The published research makes a clear case that spirituality is related to better physical and psychological well-being in cancer patients while spiritual distress is related to worse outcomes. This underscores the need for training of healthcare workers in spiritual care. It is also clear that more research is needed to discover best practices for spiritual care for a variety of different patients.


So, improve cancer patients physical and psychological health with spiritual care.


“It is not known for sure how spirituality and religion are related to health. Some studies show that spiritual or religious beliefs and practices create a positive mental attitude that may help a patient feel better and improve the well-being of family caregivers.” – National Cancer Institute


CMCS – Center for Mindfulness and Contemplative Studies


This and other Contemplative Studies posts are available on Google+ and on Twitter @MindfulResearch


Study Summary


Puchalski, C. M., Sbrana, A., Ferrell, B., Jafari, N., King, S., Balboni, T., … Ripamonti, C. I. (2019). Interprofessional spiritual care in oncology: a literature review. ESMO open, 4(1), e000465. doi:10.1136/esmoopen-2018-000465



Spiritual care is recognised as an essential element of the care of patients with serious illness such as cancer. Spiritual distress can result in poorer health outcomes including quality of life. The American Society of Clinical Oncology and other organisations recommend addressing spiritual needs in the clinical setting. This paper reviews the literature findings and proposes recommendations for interprofessional spiritual care.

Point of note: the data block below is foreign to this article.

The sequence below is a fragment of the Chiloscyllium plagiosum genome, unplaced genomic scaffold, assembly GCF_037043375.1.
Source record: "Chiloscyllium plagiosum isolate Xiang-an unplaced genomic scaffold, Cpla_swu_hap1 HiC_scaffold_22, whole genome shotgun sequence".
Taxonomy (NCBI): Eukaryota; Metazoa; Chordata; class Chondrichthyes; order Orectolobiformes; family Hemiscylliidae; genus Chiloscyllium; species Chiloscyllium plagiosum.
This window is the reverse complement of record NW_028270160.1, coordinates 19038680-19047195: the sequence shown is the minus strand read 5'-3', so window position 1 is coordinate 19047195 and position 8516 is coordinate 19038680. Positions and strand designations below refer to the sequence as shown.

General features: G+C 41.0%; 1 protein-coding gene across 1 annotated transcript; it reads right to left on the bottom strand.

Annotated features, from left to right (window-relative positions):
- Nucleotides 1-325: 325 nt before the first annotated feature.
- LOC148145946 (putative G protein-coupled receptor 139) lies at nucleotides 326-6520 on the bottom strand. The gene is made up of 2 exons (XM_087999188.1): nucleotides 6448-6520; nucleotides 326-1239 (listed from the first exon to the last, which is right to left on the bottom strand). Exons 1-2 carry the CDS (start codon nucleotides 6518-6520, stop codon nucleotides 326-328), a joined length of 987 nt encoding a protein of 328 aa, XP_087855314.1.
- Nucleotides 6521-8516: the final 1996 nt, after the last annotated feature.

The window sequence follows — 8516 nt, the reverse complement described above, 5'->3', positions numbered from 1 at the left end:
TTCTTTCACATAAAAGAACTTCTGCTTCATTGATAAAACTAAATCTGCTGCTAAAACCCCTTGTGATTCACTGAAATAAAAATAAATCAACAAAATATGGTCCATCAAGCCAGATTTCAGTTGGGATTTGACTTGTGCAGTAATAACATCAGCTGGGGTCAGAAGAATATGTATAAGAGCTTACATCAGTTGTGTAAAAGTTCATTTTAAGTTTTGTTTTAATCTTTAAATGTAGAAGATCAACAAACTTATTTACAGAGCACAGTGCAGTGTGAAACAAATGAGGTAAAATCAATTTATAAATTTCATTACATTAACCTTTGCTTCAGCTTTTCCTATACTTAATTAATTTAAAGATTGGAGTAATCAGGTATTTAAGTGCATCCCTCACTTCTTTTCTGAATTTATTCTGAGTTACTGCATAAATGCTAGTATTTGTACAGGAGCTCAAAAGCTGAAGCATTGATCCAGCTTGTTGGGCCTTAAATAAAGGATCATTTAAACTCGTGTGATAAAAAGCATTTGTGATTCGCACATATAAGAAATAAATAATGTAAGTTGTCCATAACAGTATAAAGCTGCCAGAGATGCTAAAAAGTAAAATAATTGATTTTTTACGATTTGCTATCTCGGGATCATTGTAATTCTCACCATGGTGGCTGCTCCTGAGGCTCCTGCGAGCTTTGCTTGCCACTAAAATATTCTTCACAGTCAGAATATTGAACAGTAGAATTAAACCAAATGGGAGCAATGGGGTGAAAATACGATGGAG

Our literature review demonstrates that spirituality is an important component of health and general well-being of patients with cancer, and that spiritual distress has a negative impact on quality of life of patients with cancer. This makes the implementation of spirituality-based interventions essential in order to support the spiritual well-being of patients with cancer. Spirituality and spiritual well-being have been proven to have a positive effect on patients with cancer. Many national (eg, Great Britain) and international oncology palliative care as well as supportive care societies (ie, MASCC) have already created specific recommendations, guidelines and working groups on this matter, but it is important to widen oncology health professionals’ knowledge about spirituality and to implement spirituality as a cornerstone of oncological patients’ care. More research is needed to further our understanding of the role of spirituality in different cultural and clinical settings and to develop standardised models and tools for screening and assessment. Findings from this literature review also point to the need for more robust studies to assess the effectiveness of spiritual care interventions in improving patient, family and clinician’s outcomes.